I met Teow in a Denver living room. She presented the kind of poise and intelligence I like to pretend I have, and I considered myself lucky to share a creative space with her, even if only for a day. Her debut book of poetry, Islanders, was close to publication at the time. As accolades for Islanders piled up over the year that followed, I felt satisfied that, for once, the hype belonged to someone who deserved it. In speaking to me, she lent her formidable perspective to the question of unlikeable literature, and, naturally, the conversation veered into more meaningful territory.
Why do you think people react badly to certain books? Is it personal?
I should say first that we all have our blind spots, including those of us who occupy marginalized identities. And we all make compromises, whether to survive or to get ahead.
But we don’t make art in a social or cultural vacuum. Our work is shaped by the conditions of our lives. And though it might often feel that we’re just scribbling in our caves, when we put our work out for the public to read, we influence how we see the world. The question is, do we reiterate old, tired, or harmful narratives or do we interrogate the stories we receive from the culture around us?
No one is perfect, but I appreciate the work of authors who ask these questions, even if they don’t always succeed in doing so.
When we write in our notebooks or an early draft – things that are not meant for the public eye – we should write anything we want and worry about its politics later. But when we are preparing a work for publication, we have a responsibility to our subjects and our readers.
In my classes right now, the subject of Lionel Shriver and her “I can do anything I want” attitude toward writing cultures in which she has not lived keeps popping up. What do you think about her stance?
Writing and publishing are two different things. We can – and I believe we should – write anything we want. When we are at our desks, or going about our days living in our heads, we should follow where our thoughts and impulses take us.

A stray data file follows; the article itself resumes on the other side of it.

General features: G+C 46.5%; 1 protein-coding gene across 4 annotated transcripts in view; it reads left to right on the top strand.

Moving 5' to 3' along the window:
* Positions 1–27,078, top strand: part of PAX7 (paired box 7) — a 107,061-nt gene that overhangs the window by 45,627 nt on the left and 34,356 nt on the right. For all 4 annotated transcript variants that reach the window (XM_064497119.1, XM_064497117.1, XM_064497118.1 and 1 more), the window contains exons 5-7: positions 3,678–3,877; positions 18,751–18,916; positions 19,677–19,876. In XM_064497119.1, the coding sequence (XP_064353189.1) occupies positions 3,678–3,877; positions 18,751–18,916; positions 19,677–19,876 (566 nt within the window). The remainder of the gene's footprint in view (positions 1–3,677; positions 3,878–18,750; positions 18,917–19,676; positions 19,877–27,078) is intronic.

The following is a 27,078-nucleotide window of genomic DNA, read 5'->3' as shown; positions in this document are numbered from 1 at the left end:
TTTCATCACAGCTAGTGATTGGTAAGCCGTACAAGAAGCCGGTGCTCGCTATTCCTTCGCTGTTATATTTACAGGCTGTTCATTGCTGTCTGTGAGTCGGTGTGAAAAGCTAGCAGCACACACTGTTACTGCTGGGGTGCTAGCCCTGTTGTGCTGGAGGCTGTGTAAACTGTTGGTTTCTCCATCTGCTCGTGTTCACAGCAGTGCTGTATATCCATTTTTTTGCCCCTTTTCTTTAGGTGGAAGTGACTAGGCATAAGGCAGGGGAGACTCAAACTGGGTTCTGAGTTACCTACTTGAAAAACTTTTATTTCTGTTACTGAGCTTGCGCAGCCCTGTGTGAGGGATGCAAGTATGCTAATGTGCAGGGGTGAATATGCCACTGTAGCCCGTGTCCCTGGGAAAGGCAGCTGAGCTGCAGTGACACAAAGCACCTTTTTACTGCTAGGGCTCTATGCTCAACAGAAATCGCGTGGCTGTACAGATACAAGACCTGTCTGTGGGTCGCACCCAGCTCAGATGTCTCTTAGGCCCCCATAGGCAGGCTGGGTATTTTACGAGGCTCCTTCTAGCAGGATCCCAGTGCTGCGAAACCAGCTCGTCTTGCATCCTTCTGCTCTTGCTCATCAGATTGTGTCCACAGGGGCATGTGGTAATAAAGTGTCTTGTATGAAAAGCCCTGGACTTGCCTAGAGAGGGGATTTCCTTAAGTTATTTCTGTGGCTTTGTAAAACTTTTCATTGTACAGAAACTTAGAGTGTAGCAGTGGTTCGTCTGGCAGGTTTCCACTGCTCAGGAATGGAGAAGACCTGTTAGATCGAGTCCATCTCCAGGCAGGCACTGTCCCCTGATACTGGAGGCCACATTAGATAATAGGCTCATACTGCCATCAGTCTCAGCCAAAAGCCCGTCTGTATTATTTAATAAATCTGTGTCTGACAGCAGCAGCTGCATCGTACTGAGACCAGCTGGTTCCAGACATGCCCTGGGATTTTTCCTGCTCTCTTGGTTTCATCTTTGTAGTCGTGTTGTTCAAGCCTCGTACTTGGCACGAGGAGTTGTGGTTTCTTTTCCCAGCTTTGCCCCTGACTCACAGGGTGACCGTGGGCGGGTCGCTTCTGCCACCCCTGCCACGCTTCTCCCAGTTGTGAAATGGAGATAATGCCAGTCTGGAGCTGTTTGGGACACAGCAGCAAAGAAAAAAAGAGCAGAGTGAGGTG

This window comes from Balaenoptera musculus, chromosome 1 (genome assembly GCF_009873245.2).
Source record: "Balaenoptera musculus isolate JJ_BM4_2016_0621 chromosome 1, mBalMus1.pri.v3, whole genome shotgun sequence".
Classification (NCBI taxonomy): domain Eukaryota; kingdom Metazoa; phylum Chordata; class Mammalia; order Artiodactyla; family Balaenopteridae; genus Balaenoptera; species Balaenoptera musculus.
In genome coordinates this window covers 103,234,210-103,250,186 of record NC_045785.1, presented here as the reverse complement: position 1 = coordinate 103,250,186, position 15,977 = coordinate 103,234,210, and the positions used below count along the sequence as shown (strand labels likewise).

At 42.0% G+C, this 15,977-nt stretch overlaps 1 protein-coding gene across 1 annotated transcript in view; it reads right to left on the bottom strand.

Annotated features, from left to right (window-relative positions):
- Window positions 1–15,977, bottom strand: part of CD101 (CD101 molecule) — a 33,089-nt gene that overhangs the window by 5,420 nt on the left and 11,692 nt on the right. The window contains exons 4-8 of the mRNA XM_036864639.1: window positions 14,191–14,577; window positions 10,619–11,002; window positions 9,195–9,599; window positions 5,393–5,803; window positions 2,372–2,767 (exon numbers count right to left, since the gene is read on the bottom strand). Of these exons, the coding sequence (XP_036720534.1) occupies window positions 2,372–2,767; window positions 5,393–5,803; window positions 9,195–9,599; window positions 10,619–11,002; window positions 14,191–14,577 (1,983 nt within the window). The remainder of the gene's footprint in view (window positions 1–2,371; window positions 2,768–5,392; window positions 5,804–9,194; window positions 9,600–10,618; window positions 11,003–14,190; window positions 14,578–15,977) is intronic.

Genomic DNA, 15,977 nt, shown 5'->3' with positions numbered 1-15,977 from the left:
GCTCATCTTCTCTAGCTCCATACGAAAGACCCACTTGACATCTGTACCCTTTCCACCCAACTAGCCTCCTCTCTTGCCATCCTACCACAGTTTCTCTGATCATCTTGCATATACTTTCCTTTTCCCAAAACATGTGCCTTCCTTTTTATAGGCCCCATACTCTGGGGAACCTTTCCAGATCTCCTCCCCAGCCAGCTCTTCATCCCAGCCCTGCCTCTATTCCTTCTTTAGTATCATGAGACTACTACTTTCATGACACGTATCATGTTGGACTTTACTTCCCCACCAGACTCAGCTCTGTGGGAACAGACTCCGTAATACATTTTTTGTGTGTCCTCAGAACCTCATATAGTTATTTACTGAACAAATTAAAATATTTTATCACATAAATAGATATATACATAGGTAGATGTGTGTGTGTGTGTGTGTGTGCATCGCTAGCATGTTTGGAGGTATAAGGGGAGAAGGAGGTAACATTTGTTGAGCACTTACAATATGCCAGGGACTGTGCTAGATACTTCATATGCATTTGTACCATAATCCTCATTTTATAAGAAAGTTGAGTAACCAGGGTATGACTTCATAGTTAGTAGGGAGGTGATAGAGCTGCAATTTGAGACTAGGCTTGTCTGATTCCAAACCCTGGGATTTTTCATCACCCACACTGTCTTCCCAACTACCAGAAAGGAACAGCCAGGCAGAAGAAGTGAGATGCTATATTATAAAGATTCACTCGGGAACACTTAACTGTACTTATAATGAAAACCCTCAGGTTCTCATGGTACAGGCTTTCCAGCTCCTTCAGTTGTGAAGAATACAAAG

Then we ask ourselves why we want to tell a particular story and how we can best tell it.
I think of Jake Adam York, a white poet from Alabama who wrote elegies for the martyrs of the Civil Rights movement. In his work, he struggled with the question of what right he had to write these stories. But he didn’t claim to know the black experience. Instead, he examined his complicity with the murders. He interrogated his position in this history. It doesn’t even the scales, but he basically wrote a history of white supremacy.
At a party last year, I talked to a white immigration lawyer who works with Central American refugees. We struck up a conversation when she said, “I used to think that if these people were detained, they must have done something wrong,” to which I replied, “I know. I just wrote a book on Angel Island.” She said that there are many stories that she would love to tell, but she’s worried about appropriating them. On the other hand, these are important stories and how many people have the access that she has?
Did you have to come to terms with appropriation in a particular way with Islanders?
I did consider the question of appropriation when I wrote Islanders. My experience as a recent immigrant with a college degree and a professional job is very different from that of the Chinese during the exclusion era. But when I delved into the stories, I realized that I recognized the textures of the detainees’ lives. I understood the context in which they acted. That’s when I knew I could write their stories. Whether I succeeded in doing so is not for me to judge.
I’m curious about the Mexican border experience, but if I do write about it, it’s unlikely to be in the form of intimate persona poems as I did with Chinese detainees at Angel Island in Islanders. I may be an immigrant too, but there are a lot of cultural nuances that I’ll miss. That doesn’t mean that I’ll never write about the southern border.
I’ve been working on and off a project on the 1885 massacre of Chinese miners in Rock Springs, Wyoming. There are three main actors in the story: the white miners, the Chinese miners, and the Union Pacific officials. I hate to admit it, but I understand the UP officials best. Their experience is closest to my own.
How does your dislike of books manifest in your reading practices?
I believe art is a privilege and a responsibility. In the aftermath of the last election, AGNI editor Sven Birkerts wrote:
Is this work telling me something I need to hear in this new order of things? I’m not saying it must directly protest abuse or injustice or mendacious opportunism. But do I feel that the words have been put to the page out of some recognition of larger human urgency? Do they – if only in their fresh or arresting placement – signal that this is not business as usual? Are they blowing the dust off all the things that matter?
I tend to dislike books that reinforce “business as usual.”